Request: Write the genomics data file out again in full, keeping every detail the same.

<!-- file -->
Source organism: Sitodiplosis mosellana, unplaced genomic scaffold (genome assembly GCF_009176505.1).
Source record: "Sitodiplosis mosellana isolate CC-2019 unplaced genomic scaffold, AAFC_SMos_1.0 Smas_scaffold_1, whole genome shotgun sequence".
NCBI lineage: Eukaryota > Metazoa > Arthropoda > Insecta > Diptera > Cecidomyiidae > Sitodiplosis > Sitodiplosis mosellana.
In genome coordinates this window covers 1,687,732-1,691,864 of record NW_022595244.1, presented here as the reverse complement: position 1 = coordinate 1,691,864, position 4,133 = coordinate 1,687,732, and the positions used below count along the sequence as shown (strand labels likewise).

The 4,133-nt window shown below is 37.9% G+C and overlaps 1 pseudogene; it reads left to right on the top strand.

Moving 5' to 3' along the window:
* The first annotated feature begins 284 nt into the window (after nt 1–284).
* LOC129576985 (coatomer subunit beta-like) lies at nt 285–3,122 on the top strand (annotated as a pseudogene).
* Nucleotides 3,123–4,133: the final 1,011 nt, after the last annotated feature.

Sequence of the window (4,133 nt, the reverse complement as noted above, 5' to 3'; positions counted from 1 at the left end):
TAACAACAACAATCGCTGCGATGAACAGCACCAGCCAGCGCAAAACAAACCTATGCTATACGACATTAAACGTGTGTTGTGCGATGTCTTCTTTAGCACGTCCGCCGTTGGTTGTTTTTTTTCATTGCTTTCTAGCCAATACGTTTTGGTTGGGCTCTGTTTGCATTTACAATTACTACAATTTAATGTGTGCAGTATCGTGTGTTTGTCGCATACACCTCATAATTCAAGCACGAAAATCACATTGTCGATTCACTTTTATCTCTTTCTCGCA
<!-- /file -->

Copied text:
Source organism: Sitodiplosis mosellana, unplaced genomic scaffold (genome assembly GCF_009176505.1).
Source record: "Sitodiplosis mosellana isolate CC-2019 unplaced genomic scaffold, AAFC_SMos_1.0 Smas_scaffold_1, whole genome shotgun sequence".
NCBI lineage: Eukaryota > Metazoa > Arthropoda > Insecta > Diptera > Cecidomyiidae > Sitodiplosis > Sitodiplosis mosellana.
In genome coordinates this window covers 1,687,732-1,691,864 of record NW_022595244.1, presented here as the reverse complement: position 1 = coordinate 1,691,864, position 4,133 = coordinate 1,687,732, and the positions used below count along the sequence as shown (strand labels likewise).

The 4,133-nt window shown below is 37.9% G+C and overlaps 1 pseudogene; it reads left to right on the top strand.

Moving 5' to 3' along the window:
* The first annotated feature begins 284 nt into the window (after nt 1–284).
* LOC129576985 (coatomer subunit beta-like) lies at nt 285–3,122 on the top strand (annotated as a pseudogene).
* Nucleotides 3,123–4,133: the final 1,011 nt, after the last annotated feature.

Sequence of the window (4,133 nt, the reverse complement as noted above, 5' to 3'; positions counted from 1 at the left end):
TAACAACAACAATCGCTGCGATGAACAGCACCAGCCAGCGCAAAACAAACCTATGCTATACGACATTAAACGTGTGTTGTGCGATGTCTTCTTTAGCACGTCCGCCGTTGGTTGTTTTTTTTCATTGCTTTCTAGCCAATACGTTTTGGTTGGGCTCTGTTTGCATTTACAATTACTACAATTTAATGTGTGCAGTATCGTGTGTTTGTCGCATACACCTCATAATTCAAGCACGAAAATCACATTGTCGATTCACTTTTATCTCTTTCTCGCA